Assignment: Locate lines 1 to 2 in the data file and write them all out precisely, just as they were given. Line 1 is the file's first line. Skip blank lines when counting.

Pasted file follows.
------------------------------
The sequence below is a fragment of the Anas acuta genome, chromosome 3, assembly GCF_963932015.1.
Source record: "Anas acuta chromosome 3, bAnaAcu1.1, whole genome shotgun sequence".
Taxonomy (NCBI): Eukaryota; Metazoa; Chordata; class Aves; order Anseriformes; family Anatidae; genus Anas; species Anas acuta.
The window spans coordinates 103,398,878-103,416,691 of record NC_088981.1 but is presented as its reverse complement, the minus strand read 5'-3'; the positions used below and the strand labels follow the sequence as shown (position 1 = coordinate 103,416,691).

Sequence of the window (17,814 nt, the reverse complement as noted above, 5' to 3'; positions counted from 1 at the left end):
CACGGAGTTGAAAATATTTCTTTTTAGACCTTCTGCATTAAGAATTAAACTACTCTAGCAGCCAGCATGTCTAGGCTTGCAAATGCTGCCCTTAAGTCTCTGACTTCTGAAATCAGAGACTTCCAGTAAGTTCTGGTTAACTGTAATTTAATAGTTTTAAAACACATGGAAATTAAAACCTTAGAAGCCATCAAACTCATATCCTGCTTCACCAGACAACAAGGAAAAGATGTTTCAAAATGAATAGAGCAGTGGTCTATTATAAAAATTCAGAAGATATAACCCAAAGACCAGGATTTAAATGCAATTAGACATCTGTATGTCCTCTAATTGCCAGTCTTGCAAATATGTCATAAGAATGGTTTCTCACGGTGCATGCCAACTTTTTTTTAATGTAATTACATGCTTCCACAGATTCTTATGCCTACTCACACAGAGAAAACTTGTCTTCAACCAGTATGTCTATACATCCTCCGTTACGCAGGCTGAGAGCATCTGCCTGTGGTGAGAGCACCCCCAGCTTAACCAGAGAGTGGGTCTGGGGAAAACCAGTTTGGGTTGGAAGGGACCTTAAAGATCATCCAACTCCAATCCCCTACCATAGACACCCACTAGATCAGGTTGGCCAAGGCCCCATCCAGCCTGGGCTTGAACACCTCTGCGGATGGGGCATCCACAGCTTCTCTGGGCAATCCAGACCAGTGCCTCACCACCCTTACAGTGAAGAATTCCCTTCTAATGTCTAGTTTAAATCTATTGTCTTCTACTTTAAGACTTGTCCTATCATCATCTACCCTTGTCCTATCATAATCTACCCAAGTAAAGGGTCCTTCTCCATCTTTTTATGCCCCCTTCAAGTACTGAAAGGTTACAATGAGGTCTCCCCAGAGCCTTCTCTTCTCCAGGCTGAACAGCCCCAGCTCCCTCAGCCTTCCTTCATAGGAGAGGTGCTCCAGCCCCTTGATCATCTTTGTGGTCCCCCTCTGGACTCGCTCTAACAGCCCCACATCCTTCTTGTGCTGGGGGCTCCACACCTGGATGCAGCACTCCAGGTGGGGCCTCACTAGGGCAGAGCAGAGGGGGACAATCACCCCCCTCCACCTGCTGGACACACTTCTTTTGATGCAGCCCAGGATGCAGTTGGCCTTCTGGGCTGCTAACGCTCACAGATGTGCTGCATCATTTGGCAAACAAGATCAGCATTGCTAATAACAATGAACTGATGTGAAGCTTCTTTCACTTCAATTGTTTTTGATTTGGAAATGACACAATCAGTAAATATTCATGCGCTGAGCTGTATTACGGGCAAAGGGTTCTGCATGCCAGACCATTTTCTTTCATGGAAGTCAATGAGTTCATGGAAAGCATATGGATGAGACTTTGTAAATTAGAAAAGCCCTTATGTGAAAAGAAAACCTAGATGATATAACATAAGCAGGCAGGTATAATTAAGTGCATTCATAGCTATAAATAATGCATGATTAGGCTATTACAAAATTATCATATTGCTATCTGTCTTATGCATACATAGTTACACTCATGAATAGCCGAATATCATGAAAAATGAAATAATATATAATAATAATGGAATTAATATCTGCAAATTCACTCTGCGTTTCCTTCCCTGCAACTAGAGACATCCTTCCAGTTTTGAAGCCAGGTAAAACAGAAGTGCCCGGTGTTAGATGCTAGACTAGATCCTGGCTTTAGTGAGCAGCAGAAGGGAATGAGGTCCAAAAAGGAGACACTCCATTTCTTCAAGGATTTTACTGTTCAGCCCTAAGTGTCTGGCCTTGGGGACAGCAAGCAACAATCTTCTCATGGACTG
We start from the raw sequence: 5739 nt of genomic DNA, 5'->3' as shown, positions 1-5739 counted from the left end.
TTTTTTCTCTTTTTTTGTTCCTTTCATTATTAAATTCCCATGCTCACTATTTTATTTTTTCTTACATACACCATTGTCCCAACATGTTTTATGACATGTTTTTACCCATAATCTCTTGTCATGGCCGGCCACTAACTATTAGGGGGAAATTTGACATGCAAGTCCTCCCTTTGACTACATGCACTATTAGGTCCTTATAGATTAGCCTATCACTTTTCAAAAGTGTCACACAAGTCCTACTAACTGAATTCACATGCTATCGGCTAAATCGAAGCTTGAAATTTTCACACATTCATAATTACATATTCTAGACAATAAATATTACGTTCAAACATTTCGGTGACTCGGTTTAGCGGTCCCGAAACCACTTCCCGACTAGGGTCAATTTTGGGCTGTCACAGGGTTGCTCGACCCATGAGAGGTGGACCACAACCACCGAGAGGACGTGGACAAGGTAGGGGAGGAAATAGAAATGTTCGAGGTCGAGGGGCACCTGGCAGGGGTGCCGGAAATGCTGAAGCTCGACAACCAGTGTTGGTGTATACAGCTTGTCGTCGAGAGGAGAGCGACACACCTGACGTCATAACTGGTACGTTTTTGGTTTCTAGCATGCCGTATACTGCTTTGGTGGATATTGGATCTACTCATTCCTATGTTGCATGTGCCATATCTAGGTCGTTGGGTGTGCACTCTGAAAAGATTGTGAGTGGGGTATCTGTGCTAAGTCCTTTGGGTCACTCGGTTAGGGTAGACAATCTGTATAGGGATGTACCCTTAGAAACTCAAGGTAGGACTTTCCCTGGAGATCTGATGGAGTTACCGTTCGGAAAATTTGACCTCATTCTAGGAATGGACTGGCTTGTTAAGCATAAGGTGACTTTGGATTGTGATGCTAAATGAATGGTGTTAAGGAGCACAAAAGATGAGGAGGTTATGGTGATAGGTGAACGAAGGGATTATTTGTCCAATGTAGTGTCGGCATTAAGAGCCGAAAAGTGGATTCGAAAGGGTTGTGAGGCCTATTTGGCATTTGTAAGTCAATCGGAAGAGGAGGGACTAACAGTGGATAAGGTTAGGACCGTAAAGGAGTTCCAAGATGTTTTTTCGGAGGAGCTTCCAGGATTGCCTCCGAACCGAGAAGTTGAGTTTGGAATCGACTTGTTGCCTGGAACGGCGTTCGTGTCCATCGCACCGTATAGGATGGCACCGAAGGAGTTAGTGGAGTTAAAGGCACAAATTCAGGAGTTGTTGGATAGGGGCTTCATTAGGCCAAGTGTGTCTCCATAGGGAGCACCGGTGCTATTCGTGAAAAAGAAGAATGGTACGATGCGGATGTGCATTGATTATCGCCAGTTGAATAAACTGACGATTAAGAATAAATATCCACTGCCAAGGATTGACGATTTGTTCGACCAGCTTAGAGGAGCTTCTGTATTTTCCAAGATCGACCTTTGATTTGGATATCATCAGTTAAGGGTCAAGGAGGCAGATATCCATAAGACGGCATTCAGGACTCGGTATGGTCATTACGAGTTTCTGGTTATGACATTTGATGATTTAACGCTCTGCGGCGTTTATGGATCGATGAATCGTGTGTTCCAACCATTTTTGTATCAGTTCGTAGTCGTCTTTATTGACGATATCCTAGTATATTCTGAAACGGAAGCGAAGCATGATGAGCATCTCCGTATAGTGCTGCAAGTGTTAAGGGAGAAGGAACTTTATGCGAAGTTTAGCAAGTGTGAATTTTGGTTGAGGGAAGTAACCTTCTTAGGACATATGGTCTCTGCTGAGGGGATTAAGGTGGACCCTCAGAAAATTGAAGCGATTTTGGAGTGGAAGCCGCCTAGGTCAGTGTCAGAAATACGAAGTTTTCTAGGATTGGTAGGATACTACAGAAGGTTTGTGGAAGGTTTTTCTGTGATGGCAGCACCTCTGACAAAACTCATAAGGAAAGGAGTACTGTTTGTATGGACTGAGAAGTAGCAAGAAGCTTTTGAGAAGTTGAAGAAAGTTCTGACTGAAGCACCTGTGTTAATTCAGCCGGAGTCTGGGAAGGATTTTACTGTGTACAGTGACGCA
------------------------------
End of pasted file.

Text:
The sequence below is a fragment of the Anas acuta genome, chromosome 3, assembly GCF_963932015.1.
Source record: "Anas acuta chromosome 3, bAnaAcu1.1, whole genome shotgun sequence".